What I have found when working with people who have chronic pain is that there are certainly behaviour and thought patterns that can have a negative effect and even cause pain. Often these patterns are learnt in childhood, but they are not permanent and can be changed. Yes the brain can get stuck repeating the same thought pattern, which causes you to act in a certain way, but you can retrain it to think differently. Likewise the adaptive changes that occur in the brain and central nervous system that cause the majority of chronic pain are also not permanent. So by changing the negative thought and behaviour patterns you can in turn stop them from driving the pain cycle.

Here is a great video that explains neuroplasticity (Patterns of activity in the brain and nervous system). It shows how the brain like the nervous system is adaptable and constantly changing. Because of this it is possible to rewire your brain to a new way of thinking:



Negative self-talk that may have started when we were young can continue in later life and become a habit. Often when people with a low self-esteem can reinforce this with negative self-talk. This also prevents people from doing things that are good for them because they don’t feel they are worthy. It may mean you stop socialising with friends, stop exercising due to a negative image of yourself or don’t take time out to do things you enjoy. If you don’t do things that are good for you and you are regularly feeding negative information into the system, it will have a negative impact and is likely to cause pain.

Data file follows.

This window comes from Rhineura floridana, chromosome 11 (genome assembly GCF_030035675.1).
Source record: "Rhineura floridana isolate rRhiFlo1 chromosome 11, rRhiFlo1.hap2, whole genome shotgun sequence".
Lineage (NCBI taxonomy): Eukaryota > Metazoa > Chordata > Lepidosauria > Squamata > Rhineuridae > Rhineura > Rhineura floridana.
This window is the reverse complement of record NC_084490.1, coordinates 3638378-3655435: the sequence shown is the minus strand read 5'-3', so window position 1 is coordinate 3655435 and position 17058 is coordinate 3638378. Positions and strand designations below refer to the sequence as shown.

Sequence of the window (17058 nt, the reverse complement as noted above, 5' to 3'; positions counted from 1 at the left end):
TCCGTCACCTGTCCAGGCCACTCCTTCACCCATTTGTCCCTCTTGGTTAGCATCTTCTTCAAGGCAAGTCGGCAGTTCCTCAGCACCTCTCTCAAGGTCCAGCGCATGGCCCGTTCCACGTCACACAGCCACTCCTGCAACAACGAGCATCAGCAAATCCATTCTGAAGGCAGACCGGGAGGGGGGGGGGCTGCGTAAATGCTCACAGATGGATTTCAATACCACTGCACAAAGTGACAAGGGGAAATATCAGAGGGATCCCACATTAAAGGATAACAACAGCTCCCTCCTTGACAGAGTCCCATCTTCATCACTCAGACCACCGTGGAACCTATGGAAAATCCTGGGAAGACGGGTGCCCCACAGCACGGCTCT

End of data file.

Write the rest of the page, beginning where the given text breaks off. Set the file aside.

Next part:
As the video explains you can change your thought patterns, which in turn can help change your behaviours, which in turn can make you do activities that are positive for your pain. By doing this it helps to switch of the pathways in the brain that are causing the pain and helps to create new pathways that switch the pain off.

Now just because you can do this it doesn’t mean it is easy. It requires will power and perseverance to break the negative habits. Imagine you are golfer who has swung his club in a particular way for years. You go to see a coach who tells you that they could improve your game by changing your swing pattern. To begin with the new swing will feel very strange and you may not play as well for a few weeks as you adjust to the different way of playing. After a while though when you have repeated the new swing enough it will start to feel natural. You get used to it and actually find that your game improves and you are a better player than before.

Breaking habits can work in the same way but with perseverance and repetition you can create more positive habits instead! This switches off the old habits and pathways that were leading to the pain.

For some great advice on creating new positive habits have a read of this blog written by Georgie Oldfield on the SIRPA website:

How we feel pain Part 3 – The impact of stress